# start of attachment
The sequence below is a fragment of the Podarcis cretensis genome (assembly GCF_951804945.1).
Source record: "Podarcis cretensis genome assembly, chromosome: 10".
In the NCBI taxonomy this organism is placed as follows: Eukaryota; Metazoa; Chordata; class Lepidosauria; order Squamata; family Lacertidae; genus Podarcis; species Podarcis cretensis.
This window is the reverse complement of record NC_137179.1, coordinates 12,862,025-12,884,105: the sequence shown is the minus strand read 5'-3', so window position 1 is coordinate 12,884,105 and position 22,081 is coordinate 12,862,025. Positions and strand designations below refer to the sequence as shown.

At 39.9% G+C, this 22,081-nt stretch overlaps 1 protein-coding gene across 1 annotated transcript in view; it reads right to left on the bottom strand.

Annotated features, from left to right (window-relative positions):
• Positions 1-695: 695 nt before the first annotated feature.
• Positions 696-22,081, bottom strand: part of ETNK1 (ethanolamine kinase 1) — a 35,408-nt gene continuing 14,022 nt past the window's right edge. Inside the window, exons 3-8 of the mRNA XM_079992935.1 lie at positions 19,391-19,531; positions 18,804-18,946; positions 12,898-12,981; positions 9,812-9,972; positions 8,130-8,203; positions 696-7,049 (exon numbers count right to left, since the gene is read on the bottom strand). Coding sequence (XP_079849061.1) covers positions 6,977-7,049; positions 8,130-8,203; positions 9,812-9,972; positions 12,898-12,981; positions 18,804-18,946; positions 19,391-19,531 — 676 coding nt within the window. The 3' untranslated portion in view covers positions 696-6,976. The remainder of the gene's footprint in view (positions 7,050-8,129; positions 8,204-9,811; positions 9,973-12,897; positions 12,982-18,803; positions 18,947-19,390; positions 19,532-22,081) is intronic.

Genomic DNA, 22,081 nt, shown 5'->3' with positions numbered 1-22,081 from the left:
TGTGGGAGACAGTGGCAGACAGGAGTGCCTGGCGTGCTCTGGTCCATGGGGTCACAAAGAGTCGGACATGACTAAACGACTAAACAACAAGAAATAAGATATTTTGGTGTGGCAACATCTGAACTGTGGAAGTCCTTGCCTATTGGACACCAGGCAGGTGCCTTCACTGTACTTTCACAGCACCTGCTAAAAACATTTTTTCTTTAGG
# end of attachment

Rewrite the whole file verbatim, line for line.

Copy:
The sequence below is a fragment of the Podarcis cretensis genome (assembly GCF_951804945.1).
Source record: "Podarcis cretensis genome assembly, chromosome: 10".
In the NCBI taxonomy this organism is placed as follows: Eukaryota; Metazoa; Chordata; class Lepidosauria; order Squamata; family Lacertidae; genus Podarcis; species Podarcis cretensis.
This window is the reverse complement of record NC_137179.1, coordinates 12,862,025-12,884,105: the sequence shown is the minus strand read 5'-3', so window position 1 is coordinate 12,884,105 and position 22,081 is coordinate 12,862,025. Positions and strand designations below refer to the sequence as shown.

At 39.9% G+C, this 22,081-nt stretch overlaps 1 protein-coding gene across 1 annotated transcript in view; it reads right to left on the bottom strand.

Annotated features, from left to right (window-relative positions):
• Positions 1-695: 695 nt before the first annotated feature.
• Positions 696-22,081, bottom strand: part of ETNK1 (ethanolamine kinase 1) — a 35,408-nt gene continuing 14,022 nt past the window's right edge. Inside the window, exons 3-8 of the mRNA XM_079992935.1 lie at positions 19,391-19,531; positions 18,804-18,946; positions 12,898-12,981; positions 9,812-9,972; positions 8,130-8,203; positions 696-7,049 (exon numbers count right to left, since the gene is read on the bottom strand). Coding sequence (XP_079849061.1) covers positions 6,977-7,049; positions 8,130-8,203; positions 9,812-9,972; positions 12,898-12,981; positions 18,804-18,946; positions 19,391-19,531 — 676 coding nt within the window. The 3' untranslated portion in view covers positions 696-6,976. The remainder of the gene's footprint in view (positions 7,050-8,129; positions 8,204-9,811; positions 9,973-12,897; positions 12,982-18,803; positions 18,947-19,390; positions 19,532-22,081) is intronic.

Genomic DNA, 22,081 nt, shown 5'->3' with positions numbered 1-22,081 from the left:
TGTGGGAGACAGTGGCAGACAGGAGTGCCTGGCGTGCTCTGGTCCATGGGGTCACAAAGAGTCGGACATGACTAAACGACTAAACAACAAGAAATAAGATATTTTGGTGTGGCAACATCTGAACTGTGGAAGTCCTTGCCTATTGGACACCAGGCAGGTGCCTTCACTGTACTTTCACAGCACCTGCTAAAAACATTTTTTCTTTAGG